New York Burglary Frequently Asked Questions
Burglary is a crime that involves entering the property of another person or unlawfully remaining on property for the purpose of committing a crime. This means that in order to face a charge of burglary it is not required that you break into the property. If you remain on the property after you are no longer authorized to be there, and you do so with the intent to commit a crime, then you would have committed the crime of burglary. While burglary is often associated with theft an actual theft or an intended theft is not a necessary element to the crime of burglary. You must have the intent to commit any crime, including larceny, rape, kidnapping, stalking, or any other misdemeanor or felony.
For example, Katherine and her daughter, Anastasia, were shopping at a department store. Right before closing they entered to ladies room. A few moments later the lights went out in the store and the doors were locked. Katherine and Anastasia exited the ladies room and yelled, “hello! hello!” in an attempt to find someone who would let them out. Instead, security arrested them and accused them of attempting to steal from the store. The women will likely not be convicted of burglary as there is no evidence that they had intended to commit a crime.In New York is breaking and entering the same as burglary?
In New York there is no such crime as “breaking and entering.” In order to commit burglary the defendant must only unlawfully enter or remain on the property of another. It is not necessary that the defendant break a door, window, lock, or anything else while attempting to enter the property. Simply walking through an open door or opening an unlocked door and walking into a building is sufficient.What are the penalties for burglary?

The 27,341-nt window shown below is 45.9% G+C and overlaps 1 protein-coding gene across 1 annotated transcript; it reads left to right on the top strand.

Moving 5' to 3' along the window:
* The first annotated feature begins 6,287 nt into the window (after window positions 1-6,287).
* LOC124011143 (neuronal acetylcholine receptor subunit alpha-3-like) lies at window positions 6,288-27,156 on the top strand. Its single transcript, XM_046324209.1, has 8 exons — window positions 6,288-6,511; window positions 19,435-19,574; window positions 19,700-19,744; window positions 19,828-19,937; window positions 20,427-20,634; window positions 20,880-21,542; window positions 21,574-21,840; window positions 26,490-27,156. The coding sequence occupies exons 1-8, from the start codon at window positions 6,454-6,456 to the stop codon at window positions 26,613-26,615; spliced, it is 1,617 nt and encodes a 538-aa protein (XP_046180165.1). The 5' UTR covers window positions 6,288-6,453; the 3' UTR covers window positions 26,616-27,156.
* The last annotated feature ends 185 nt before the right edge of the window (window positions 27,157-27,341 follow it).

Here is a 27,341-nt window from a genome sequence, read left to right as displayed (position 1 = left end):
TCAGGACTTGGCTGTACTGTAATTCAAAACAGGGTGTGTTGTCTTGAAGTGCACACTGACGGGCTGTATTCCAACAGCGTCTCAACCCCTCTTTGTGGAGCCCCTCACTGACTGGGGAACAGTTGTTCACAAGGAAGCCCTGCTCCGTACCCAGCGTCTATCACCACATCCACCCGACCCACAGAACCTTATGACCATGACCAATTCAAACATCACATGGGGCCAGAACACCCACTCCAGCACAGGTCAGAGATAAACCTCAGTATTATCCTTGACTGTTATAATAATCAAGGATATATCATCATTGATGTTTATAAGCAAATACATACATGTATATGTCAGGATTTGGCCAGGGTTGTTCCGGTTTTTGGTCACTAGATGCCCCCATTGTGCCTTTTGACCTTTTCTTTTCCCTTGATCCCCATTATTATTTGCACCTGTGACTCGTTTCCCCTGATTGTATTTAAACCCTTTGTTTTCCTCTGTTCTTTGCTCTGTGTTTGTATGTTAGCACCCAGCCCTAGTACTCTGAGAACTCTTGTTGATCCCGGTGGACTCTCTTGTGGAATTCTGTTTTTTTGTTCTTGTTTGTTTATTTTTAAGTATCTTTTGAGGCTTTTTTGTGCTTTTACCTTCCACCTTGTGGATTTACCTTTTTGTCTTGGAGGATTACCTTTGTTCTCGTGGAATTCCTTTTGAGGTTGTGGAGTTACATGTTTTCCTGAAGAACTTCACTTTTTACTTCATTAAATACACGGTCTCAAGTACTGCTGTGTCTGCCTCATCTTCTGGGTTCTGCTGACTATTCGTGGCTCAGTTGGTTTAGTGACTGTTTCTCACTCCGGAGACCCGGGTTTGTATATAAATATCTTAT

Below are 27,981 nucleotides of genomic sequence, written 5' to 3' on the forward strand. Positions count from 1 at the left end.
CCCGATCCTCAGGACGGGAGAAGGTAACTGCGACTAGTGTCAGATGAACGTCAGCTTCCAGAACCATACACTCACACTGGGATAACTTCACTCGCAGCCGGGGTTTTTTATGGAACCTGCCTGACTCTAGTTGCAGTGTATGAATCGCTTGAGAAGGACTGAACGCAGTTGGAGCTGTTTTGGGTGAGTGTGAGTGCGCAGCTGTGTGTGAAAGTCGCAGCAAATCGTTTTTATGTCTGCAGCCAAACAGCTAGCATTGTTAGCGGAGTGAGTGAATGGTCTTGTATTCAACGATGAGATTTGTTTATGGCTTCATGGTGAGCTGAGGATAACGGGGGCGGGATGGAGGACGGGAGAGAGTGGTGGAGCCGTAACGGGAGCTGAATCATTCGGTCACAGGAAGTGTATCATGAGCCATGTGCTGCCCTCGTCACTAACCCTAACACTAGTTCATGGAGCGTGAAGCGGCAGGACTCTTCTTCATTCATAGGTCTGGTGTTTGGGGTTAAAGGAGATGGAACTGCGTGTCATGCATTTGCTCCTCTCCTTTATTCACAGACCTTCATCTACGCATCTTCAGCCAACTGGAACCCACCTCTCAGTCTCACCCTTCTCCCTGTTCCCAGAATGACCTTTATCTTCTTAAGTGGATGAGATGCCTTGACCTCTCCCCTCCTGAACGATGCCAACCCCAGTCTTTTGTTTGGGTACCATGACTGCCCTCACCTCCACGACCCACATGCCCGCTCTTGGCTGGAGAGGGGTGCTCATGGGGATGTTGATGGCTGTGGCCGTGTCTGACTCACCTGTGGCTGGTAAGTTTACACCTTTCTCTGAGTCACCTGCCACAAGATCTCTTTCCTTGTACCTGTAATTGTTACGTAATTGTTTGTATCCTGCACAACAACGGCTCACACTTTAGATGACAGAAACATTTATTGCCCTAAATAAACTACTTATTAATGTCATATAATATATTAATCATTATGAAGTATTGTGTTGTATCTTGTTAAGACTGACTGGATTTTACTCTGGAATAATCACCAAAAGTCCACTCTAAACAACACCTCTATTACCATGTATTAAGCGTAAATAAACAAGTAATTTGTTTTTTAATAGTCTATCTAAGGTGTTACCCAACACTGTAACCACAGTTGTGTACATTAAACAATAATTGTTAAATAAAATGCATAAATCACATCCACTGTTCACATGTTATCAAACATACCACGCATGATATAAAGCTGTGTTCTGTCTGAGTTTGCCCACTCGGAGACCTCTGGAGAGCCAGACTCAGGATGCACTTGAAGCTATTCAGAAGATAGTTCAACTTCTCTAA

A defendant convicted of burglary in New York could face one or more of the following penalties:
One of the most important factors used to determine the severity of punishment for burglary is the specific burglary offense of which the defendant was convicted. There are 3 burglary charges: burglary in the third, second, and first degrees. Each is a felony. However, aggravating factors will determine which burglary charge a defendant will face. If convicted of burglary in the first degree. The defendant will face up to 25 years in prison. Other aggravating factors that factor the charge or sentencing include:
- The building is a dwelling
- Defendant or another participant is armed with explosives or a deadly weapon or
- Defendant or another participant causes physical injury or
- Defendant or another participant uses or threatens use of dangerous instrument or
- Defendant or another participant displays what appears to be firearm.
- Prior criminal record, including prior convictions for burglary
- Currently on probation
If you are under investigation for burglary or if you have been charged, you should immediately seek legal guidance from an experienced burglary attorney in New York. A criminal conviction will impact the rest of your life. The attorneys at the Law Offices of Stephen Bilkis & Associates have years of experience successfully defending clients in New York criminal courts who have been charged with burglary, grand larceny, assault, sexual assault, and other felonies and misdemeanors. Contact us at 1-800-NY-NY-LAW (1-800-696-9529) to schedule a free, no obligation consultation regarding your case. We serve those accused of burglary in the following locations: Nassau County, Queens, Brooklyn, Long Island, Manhattan, Staten Island, Bronx, Suffolk County and Westchester County.